Who writes the captions? They are much less interesting than the Mars Explorer ones. Did the latter employ someone with journalism skills awhile the HiRise rely on academics?

John

JonClarke
2008-Aug-10, 10:33 AM
"The caption doesn't seem right"

Absolutely! The magnified image at the top of the "Eroding mesas" page is inverted compared to the much larger image you get if you click on it.

Who writes the captions? They are much less interesting than the Mars Explorer ones. Did the latter employ someone with journalism skills awhile the HiRise rely on academics?


Mars explorer? What mission was that?

I suspect it is the HiRISE captions thaat are written by a jounralist. An academic would be much more informative.

JohnD
2008-Aug-10, 11:56 PM
An academic more interesting?
Weeeeeeeeell........
Some academics, maybe, but we've all met the boring onanistic one-track acedemics or the teacher that knows their subject but cannot get it across. HiRIse has got one too.

Have you read the caption to the pic I first posted about? It reads, "This image shows the floor of an unnamed impact crater in Arabia Terra that has layered deposits. There are many craters in this region where layering is observed. These layers are often exposed along the sides of large isolated mounds, small knobs and mesas, and other positive relief features. In some cases, the layering is expressed as narrow sinuous ridge-like structures along crater floors. The presence of layered deposits is of particular interest because these materials are not likely to be related to the impact event, but rather post-impact infill of the crater. Modification of the deposits has now revealed layers of material."

Nothing, but nothing, about the feature that any non-specialist would pick out as being of interest - the dunes!

John

Ps Sorry! "Mars ExplorATION ROVERS" mission. Pedant. (big, big smiley)

JonClarke
2008-Aug-11, 10:44 AM
An academic more interesting?
Weeeeeeeeell........
Some academics, maybe, but we've all met the boring onanistic one-track acedemics or the teacher that knows their subject but cannot get it across. HiRIse has got one too.

Seems like you have a thing against academics. Well, to me it reads more like a journalist who quotes big word but does not know how to make them intelligible. A good academic, and HiRISE has plenty, knows how to communicate.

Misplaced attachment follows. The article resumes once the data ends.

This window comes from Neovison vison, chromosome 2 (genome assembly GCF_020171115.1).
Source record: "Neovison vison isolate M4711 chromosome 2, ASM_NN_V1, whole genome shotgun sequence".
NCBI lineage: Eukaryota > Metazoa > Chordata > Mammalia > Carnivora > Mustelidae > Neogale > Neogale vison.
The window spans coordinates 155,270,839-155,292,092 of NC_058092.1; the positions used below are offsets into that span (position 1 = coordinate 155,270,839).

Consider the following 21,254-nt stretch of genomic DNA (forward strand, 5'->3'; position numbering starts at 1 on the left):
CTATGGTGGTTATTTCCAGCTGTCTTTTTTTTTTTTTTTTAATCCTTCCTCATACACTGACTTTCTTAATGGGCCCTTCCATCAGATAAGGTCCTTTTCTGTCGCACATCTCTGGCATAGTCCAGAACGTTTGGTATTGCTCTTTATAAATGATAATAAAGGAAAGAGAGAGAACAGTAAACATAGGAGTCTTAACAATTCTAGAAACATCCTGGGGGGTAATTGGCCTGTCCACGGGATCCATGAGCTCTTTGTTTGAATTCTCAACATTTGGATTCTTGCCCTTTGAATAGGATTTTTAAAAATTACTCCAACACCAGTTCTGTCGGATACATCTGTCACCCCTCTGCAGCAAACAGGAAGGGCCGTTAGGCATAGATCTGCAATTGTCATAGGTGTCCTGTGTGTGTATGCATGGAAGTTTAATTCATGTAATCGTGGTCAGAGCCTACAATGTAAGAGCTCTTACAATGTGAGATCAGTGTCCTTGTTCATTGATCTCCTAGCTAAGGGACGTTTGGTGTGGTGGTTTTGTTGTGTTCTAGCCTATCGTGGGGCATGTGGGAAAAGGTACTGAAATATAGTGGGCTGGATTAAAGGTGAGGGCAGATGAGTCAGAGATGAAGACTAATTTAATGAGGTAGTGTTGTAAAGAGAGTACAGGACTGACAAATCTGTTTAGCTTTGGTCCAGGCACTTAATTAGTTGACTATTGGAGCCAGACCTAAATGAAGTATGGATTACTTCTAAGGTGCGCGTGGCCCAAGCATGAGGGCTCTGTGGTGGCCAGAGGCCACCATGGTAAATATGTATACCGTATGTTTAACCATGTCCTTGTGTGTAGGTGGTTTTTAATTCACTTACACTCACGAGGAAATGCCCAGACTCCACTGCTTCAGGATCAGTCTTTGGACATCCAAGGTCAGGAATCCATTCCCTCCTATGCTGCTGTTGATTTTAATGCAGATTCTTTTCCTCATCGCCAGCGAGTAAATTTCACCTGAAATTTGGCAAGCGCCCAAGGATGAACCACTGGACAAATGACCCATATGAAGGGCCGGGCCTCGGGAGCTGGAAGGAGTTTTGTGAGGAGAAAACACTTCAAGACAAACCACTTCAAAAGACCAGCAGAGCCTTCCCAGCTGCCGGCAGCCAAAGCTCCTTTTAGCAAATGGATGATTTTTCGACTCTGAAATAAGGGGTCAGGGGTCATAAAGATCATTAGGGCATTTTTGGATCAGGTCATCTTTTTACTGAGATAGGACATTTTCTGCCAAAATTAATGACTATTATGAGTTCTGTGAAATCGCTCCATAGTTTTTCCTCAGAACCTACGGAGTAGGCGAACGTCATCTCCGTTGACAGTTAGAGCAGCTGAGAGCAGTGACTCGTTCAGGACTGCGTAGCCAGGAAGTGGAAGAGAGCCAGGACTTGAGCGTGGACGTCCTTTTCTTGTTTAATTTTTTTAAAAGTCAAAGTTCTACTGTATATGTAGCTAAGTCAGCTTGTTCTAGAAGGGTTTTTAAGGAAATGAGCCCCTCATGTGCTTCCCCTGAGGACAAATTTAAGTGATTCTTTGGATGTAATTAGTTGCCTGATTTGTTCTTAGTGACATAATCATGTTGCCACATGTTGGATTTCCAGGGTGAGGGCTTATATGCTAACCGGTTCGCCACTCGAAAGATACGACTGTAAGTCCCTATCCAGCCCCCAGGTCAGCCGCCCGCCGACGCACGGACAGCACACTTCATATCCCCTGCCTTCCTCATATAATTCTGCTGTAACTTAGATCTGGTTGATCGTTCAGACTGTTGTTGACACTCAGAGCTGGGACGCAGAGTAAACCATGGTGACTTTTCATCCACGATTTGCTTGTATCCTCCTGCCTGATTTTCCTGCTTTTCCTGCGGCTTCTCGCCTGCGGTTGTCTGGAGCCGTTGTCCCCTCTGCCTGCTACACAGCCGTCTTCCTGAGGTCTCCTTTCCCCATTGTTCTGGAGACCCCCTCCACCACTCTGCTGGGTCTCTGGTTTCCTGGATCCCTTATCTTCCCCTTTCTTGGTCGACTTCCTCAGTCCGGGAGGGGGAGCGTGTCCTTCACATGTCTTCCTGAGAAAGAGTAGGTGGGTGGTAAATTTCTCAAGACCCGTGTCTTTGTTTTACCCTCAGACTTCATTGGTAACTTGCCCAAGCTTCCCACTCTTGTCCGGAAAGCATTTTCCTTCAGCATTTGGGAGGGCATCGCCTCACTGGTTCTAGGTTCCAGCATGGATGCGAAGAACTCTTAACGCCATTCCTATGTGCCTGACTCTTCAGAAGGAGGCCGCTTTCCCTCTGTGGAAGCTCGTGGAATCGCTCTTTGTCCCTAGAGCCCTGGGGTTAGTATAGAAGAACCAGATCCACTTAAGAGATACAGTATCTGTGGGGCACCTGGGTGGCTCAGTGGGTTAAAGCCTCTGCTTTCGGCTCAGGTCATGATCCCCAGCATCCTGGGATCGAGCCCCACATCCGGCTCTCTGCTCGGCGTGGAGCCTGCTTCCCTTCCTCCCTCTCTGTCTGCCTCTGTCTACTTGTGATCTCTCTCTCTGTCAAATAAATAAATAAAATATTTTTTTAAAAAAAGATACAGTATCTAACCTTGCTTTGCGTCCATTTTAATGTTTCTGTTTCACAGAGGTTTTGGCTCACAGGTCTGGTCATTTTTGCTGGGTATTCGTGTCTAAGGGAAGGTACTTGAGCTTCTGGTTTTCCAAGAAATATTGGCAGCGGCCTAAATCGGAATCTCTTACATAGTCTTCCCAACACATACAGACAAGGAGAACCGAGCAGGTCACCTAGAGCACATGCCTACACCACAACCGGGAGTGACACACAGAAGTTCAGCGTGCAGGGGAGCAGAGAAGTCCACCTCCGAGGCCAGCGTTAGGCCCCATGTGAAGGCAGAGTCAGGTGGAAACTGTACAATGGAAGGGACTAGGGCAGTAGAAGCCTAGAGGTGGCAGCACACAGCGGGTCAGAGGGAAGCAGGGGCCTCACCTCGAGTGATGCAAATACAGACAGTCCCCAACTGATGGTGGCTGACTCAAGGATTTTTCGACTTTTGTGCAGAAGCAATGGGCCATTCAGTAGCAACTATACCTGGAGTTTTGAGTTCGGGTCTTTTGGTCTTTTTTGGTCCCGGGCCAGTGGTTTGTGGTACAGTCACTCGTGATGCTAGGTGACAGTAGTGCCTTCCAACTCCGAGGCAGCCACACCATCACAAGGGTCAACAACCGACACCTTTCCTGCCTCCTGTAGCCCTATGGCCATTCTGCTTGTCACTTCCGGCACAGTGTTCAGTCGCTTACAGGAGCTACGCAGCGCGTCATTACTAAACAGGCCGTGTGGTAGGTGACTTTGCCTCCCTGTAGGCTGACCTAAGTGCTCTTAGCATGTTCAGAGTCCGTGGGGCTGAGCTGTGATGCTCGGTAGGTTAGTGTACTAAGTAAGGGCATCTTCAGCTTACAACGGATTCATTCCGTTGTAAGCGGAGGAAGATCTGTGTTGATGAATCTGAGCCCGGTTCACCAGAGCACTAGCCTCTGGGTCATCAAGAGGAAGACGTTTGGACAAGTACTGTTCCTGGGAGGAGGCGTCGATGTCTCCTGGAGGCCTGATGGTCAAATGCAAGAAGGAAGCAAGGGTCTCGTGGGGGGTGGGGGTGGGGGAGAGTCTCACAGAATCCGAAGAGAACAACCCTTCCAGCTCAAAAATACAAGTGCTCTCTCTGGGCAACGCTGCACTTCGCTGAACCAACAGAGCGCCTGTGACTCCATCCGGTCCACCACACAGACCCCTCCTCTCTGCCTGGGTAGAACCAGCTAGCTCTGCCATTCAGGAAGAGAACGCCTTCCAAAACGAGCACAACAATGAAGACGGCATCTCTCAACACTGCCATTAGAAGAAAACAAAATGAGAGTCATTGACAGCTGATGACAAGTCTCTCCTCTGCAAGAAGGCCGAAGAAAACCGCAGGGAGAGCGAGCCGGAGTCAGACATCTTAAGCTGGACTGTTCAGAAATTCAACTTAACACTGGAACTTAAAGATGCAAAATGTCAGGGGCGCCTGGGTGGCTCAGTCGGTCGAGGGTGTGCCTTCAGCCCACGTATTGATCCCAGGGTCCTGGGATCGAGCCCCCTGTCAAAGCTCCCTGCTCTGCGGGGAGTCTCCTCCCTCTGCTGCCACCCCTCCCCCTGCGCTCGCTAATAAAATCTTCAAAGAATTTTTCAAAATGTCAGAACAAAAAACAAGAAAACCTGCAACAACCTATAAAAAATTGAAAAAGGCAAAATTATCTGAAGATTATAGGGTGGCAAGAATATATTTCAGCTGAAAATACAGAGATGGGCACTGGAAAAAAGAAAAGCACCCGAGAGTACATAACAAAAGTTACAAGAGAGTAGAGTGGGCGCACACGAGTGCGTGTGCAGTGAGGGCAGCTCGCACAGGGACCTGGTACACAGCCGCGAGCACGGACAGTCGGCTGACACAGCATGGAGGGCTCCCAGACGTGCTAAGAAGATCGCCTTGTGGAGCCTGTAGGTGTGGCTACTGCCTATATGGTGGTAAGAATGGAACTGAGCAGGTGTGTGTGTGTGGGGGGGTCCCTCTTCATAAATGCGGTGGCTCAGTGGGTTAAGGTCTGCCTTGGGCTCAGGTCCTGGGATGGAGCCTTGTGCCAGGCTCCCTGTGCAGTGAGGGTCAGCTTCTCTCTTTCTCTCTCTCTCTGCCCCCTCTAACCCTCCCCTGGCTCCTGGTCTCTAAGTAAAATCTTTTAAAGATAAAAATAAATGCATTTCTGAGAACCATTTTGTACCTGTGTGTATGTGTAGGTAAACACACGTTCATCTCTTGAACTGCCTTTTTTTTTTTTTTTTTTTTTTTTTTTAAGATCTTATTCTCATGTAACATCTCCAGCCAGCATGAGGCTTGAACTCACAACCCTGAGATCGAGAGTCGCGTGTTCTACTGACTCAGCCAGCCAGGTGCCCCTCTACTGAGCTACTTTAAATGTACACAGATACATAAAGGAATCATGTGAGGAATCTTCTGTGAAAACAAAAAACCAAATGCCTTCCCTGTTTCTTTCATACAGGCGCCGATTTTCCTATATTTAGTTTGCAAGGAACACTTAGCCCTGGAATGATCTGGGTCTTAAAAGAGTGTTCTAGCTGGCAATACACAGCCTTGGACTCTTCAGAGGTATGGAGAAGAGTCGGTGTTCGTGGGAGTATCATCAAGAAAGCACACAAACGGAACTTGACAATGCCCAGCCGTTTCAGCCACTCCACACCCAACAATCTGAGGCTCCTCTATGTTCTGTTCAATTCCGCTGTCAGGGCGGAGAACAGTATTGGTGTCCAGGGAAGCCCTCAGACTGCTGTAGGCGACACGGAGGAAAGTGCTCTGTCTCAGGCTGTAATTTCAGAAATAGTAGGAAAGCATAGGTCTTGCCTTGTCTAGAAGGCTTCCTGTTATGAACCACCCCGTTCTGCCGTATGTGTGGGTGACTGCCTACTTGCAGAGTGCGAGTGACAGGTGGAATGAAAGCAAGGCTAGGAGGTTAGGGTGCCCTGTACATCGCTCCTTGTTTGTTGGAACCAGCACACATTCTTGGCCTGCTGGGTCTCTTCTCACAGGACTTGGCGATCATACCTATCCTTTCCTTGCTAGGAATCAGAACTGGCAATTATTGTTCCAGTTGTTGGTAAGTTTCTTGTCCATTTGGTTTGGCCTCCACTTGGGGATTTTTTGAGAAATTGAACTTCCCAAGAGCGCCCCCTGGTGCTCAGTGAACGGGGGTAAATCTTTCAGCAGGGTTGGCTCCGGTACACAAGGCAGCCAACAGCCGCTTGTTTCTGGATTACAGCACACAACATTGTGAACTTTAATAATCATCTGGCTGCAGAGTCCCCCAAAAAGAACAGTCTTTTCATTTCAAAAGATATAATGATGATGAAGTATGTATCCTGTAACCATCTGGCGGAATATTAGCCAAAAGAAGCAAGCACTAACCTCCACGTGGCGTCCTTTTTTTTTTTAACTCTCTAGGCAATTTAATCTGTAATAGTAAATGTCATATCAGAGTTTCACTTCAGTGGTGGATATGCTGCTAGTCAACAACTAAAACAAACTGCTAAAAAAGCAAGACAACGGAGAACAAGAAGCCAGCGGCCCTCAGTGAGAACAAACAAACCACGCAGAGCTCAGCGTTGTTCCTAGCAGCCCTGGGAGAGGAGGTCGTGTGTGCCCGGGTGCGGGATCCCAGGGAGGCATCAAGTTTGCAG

Have you read the caption to the pic I first posted about? It reads, "This image shows the floor of an unnamed impact crater in Arabia Terra that has layered deposits. There are many craters in this region where layering is observed. These layers are often exposed along the sides of large isolated mounds, small knobs and mesas, and other positive relief features. In some cases, the layering is expressed as narrow sinuous ridge-like structures along crater floors. The presence of layered deposits is of particular interest because these materials are not likely to be related to the impact event, but rather post-impact infill of the crater. Modification of the deposits has now revealed layers of material."

Nothing, but nothing, about the feature that any non-specialist would pick out as being of interest - the dunes!

Why are the dunes more interesting to the non specialist? Besides, the caption relates to the purpose the image was takem, in this case layered materials. It also excplains why the layers are important.

There are plenty of other images of dunes for people interested in them, it takes only seconds to find them http://hirise.lpl.arizona.edu/science_themes/aeolian_processes_1.php .



Ps Sorry! "Mars ExplorATION ROVERS" mission. Pedant. (big, big smiley)

My impression is that most of those are written by the scientists, i.e. academics.

Jon

JohnD
2008-Aug-12, 07:46 PM
Written by scientists -who can write.

And dunes - dunes are more interesting because you, I, everyone here can see a dune with our own eyes, and understand to how they form and how they move. And - AND! - they move! What other geological feature moves in 'real' time? Except for tides and river driven phenomena.

'Layering' may be fascinating geologically, but to me, the non-specialist (and I can claim to be an eminent non-specialist!) a dune wins! I'm not running down academics. Of course the descriptions and discussions of this pictures should be written by the academics and scientists whose work they are (and aren't we priveliged to be in their seminar?) but I can remember, and I'm sure you can, teachers from primary to post-graduate level, who couild bring thier subject to life, as it were.

John

JonClarke
2008-Aug-12, 10:10 PM
Written by scientists -who can write.

They are good enough.


And dunes - dunes are more interesting because you, I, everyone here can see a dune with our own eyes, and understand to how they form and how they move. And - AND! - they move! What other geological feature moves in 'real' time? Except for tides and river driven phenomena.

A number of geological phenomena move in real time, even on Mars. Boulders move down hill, craters form, gullies form, dust devil and slope streaks come and go. There is nothing special about dunes in this regard.



'Layering' may be fascinating geologically, but to me, the non-specialist (and I can claim to be an eminent non-specialist!) a dune wins!

It is very easy for non-specialists to appreciate layers. Terrestrial rocks are layered, layers record the history of a planet. Layered rocks can be just as aesthetically pleasing as dunes. And the significance of layered rocks has been explained repeatedly, through many missions.


I'm not running down academics.

Actually you have been.

QUOTE]Of course the descriptions and discussions of this pictures should be written by the academics and scientists whose work they are (and aren't we priveliged to be in their seminar?) but I can remember, and I'm sure you can, teachers from primary to post-graduate level, who couild bring thier subject to life, as it were.[/QUOTE]

Science communicators and professional educators are a very different beast from the journalists you mentioned earlier!

Jon

JohnD
2008-Aug-12, 10:38 PM
Have I offended you personally?
Because you are taking this very seriously.

See my poll
John

JonClarke
2008-Aug-13, 11:20 PM
Have I offended you personally?
Because you are taking this very seriously.

Not really, but I do think you are being unfair to researchers.

Jon